Monday, May 30, 2016

New Zealand, Part IV: Timaru and Mt. Cook

Friends. They are one of life's chief rewards, especially when you are traveling. We were so pleased to catch up with our friends on New Zealand's North Island, and having spent about a month in Australia, seeing our old friend Stu, on the South Island, added to our pleasure.  Kevin worked with Stu in England, but while we were only there a year, Stu stayed on for 22 years. (Stu had a grandparent that was born in England, so, as a New Zealander, he had patrial rights*.)

We checked out this charming pub in Timaru with Stu.

Timaru is a pretty town located between Christchurch and Dunedin on the east coast. 

We stayed downtown at the Grosvenor Hotel, built in 1875. It was not the accommodation that Stu recommended, but his choice was booked. Reportedly, Queen Elizabeth II stayed there, but it must have been not long after her coronation, because I'm sure the decor has changed since her visit. I don't know who the Grosvenor had as a designer, but it was definitely uniquely decorated. Take a look at the lobby with its combination of Victorian, 60s Mondrian, and contemporary styles:

I don't know what this rooster poster in the hallway with Mao-era images is trying to say:

However, our room was spacious, comfortable, and clean, so we had a relaxing stay there. And the free parking was a bonus.

Near Timaru, we explored the ancient Maori rock paintings.

The age of the rock art, from what I could find out, is thought to be "only" about 500 years old. But I am always entranced by such depictions and wonder about the people who made it and why they felt compelled to leave this images. It is also thrilling to see them at sites that are not over-run with tourists.

Stu also accompanied us on a day trip to Mt. Cook, where we stopped at Lake Tekapo to view the Church of the Good Shepherd, an old rock chapel constructed in 1935 at a lovely spot on the lake. 

 Nearby is a statue that is a memorial to all the sheep dogs working in the Mackenzie Country, as the area is known.  Mackenzie was a Scottish settler and sheep rustler who discovered the basin that now bears his name. With the help of his dog, Friday, he drove the sheep up into the mountains. The story is that after Mackenzie was arrested, Friday continued to manage the flocks until the authorities disabled him. Poor faithful Friday! But it is supposedly his likeness that the statue resembles.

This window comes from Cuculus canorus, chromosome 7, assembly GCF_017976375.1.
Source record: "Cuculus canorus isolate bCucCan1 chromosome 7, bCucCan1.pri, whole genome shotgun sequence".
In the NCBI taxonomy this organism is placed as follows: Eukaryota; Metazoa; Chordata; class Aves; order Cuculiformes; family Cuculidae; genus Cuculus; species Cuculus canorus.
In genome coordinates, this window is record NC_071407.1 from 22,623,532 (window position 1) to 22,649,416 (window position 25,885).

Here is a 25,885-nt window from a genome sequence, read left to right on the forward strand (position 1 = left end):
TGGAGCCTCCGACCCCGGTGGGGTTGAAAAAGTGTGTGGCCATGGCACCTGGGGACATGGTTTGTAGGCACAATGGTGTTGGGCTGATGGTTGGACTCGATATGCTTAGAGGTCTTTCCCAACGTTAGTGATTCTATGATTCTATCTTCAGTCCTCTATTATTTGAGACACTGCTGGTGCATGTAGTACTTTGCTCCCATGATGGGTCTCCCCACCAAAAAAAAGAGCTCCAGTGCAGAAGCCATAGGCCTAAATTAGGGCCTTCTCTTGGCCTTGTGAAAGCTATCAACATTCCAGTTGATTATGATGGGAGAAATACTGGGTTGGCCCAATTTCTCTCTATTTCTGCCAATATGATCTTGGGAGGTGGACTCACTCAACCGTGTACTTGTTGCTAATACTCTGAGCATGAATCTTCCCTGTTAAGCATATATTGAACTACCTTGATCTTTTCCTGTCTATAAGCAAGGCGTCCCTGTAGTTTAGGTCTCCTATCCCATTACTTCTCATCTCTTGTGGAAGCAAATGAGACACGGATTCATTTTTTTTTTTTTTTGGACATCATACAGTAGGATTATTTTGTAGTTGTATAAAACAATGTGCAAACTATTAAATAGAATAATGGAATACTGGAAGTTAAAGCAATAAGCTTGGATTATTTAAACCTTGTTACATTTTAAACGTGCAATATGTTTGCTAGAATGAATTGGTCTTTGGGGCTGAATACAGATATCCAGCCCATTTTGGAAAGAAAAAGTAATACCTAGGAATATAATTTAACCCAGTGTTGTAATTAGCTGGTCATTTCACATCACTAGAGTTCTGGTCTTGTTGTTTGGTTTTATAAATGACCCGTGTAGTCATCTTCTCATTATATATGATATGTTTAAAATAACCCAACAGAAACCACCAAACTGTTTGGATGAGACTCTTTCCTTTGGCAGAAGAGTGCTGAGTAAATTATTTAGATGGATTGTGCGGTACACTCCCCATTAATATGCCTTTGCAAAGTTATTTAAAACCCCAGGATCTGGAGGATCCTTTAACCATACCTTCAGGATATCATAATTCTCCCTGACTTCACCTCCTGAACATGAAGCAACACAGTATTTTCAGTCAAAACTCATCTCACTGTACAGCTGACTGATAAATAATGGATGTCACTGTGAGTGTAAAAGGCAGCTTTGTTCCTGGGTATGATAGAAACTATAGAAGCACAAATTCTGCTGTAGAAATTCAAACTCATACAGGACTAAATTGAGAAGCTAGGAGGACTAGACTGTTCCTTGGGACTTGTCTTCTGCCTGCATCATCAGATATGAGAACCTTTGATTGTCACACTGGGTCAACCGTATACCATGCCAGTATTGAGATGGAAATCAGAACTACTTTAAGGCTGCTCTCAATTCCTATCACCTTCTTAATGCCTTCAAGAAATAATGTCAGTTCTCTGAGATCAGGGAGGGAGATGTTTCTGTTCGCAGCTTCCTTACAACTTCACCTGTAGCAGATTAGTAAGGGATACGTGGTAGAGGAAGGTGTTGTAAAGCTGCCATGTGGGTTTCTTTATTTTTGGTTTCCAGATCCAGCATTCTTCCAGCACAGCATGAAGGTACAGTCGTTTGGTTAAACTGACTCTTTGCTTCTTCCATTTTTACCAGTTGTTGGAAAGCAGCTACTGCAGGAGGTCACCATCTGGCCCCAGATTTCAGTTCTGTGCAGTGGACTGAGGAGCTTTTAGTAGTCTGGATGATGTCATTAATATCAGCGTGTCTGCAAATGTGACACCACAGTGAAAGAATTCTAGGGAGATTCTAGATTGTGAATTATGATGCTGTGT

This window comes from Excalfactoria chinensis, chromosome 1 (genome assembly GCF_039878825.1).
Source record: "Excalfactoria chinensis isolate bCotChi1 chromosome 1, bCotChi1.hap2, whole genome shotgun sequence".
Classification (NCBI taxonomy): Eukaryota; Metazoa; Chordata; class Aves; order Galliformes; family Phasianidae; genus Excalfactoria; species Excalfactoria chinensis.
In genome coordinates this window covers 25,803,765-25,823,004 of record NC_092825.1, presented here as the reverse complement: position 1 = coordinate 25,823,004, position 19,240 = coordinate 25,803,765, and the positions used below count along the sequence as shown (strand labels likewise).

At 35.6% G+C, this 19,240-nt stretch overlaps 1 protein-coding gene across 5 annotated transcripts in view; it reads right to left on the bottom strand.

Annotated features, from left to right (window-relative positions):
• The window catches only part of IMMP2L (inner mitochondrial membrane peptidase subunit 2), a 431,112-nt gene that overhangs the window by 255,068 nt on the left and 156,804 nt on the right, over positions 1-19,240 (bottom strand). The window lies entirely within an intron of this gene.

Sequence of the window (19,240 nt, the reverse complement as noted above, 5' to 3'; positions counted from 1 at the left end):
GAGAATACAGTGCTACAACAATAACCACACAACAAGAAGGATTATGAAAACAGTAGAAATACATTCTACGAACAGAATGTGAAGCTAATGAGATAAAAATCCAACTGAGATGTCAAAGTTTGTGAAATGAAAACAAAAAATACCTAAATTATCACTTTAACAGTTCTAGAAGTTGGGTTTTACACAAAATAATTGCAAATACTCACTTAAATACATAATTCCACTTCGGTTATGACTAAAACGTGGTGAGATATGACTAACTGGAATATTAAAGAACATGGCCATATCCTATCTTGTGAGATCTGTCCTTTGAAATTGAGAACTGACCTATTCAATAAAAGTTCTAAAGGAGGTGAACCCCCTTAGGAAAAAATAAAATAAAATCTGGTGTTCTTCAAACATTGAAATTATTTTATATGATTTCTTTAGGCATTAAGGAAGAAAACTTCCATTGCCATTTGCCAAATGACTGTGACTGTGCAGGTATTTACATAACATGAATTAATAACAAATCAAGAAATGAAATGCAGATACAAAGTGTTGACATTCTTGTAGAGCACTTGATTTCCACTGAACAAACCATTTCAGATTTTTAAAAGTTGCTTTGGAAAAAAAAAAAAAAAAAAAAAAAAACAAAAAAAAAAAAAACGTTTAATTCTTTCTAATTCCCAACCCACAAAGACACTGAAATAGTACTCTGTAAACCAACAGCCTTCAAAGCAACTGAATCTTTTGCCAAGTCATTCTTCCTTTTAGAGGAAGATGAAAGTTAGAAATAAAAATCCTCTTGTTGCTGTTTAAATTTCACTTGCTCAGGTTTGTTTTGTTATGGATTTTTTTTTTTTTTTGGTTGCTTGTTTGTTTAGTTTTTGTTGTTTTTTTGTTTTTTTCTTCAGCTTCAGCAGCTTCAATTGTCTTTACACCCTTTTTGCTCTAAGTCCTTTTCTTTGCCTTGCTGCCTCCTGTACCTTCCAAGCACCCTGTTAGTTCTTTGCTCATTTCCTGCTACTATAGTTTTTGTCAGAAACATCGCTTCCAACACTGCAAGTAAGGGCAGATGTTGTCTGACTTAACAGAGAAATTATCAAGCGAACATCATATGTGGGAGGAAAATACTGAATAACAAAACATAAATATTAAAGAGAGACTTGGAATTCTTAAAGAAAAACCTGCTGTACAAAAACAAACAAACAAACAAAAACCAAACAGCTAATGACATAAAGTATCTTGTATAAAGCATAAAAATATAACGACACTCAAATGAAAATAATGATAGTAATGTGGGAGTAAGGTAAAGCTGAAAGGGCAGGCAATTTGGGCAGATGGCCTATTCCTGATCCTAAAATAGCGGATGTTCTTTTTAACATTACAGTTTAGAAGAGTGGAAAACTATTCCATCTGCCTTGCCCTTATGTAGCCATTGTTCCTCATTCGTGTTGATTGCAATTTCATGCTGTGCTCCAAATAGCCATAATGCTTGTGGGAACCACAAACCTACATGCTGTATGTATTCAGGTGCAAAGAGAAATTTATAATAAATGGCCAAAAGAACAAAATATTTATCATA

Even on the cloudy day, the scenery on the drive was impressive.

The views around Mt. Cook, or Aoraki (cloud-piercer) in the Maori language, did not disappoint.

When we reached a viewpoint overlooking the Abel Tasman Glacier, the beauty of the area was only surpassed by the startling realization of how much the glacier has retreated in recent years. If anyone wants evidence of global climate change, come here!

The last time Stu visited here over 20 years ago, the areas covered by meltwater in the photograph were covered by the glacier. Here's a panorama showing the area in the photos above.

Panorama courtesy of Stu McCusker. Sorry, I couldn't reproduce it larger.

According to Wikipedia, the Abel Tasman Glacier is New Zealand's largest glacier at 27 kilometers (17 miles). But between 2000 and 2008, the glacier retreated 3.7 kilometers (2.29 miles). In the 1990s, it was retreating about 180 meters (590 feet) per year, but now the rate of loss has increased, and it is calculated to be between 477 to 822 meters (1,565 to 2,697 feet) per year. In the next 10 to 20 years, the glacier is expected to be entirely gone.

After the sobering experience of seeing the glacier's retreat, we returned to Timaru, which also has the distinction of being one of the few places in New Zealand where the Little Blue Penguins , the world's smallest, come ashore. We did not have time to look for them until much later, when we returned from Dunedin (next post), but sadly, when we did, this was the only penguin we saw:

We waited till the moon rose, and it began to get chilly. But while we did not see the little penguins, we were happy to know they were coming there, and we took in the glittering view of the port at night.

*When we lived in England in 1989-90, I asked the Immigation Service if I had any patrial rights, because my grandmother was born in England. "I'm sorry," the immigration officer said, "But you're an American, and there was that little incident about all the tea in Boston Harbor." I remarked that the British have long memories. "Yes," he said, "And we haven't quite forgiven the Danish yet for all their raping and pillaging either!" 

Wednesday, May 25, 2016

New Zealand, Part III: Christchurch Rising

We split our New Zealand adventure into two parts, visiting friends on the North Island (see earlier blog posts) before leaving for Australia. So, on our return from Sydney, we flew to Christchurch on the South Island.

We had not seen Christchurch on our earlier visits, which we somewhat regretted. But we felt privileged to witness Christchurch now, when it is recovering from the earthquake it experienced on February 22, 2011.* Five years later, the entire city is a construction zone. Because housing came first, the city is only now rebuilding the downtown. 

In the interim, Christchurch has shown great innovation and spirit. For example, the city created a mall out of shipping containers (The Re-Start Mall), which is really quite attractive. In addition to the retail spaces and banks, cafes and food stalls create a pleasant ambiance.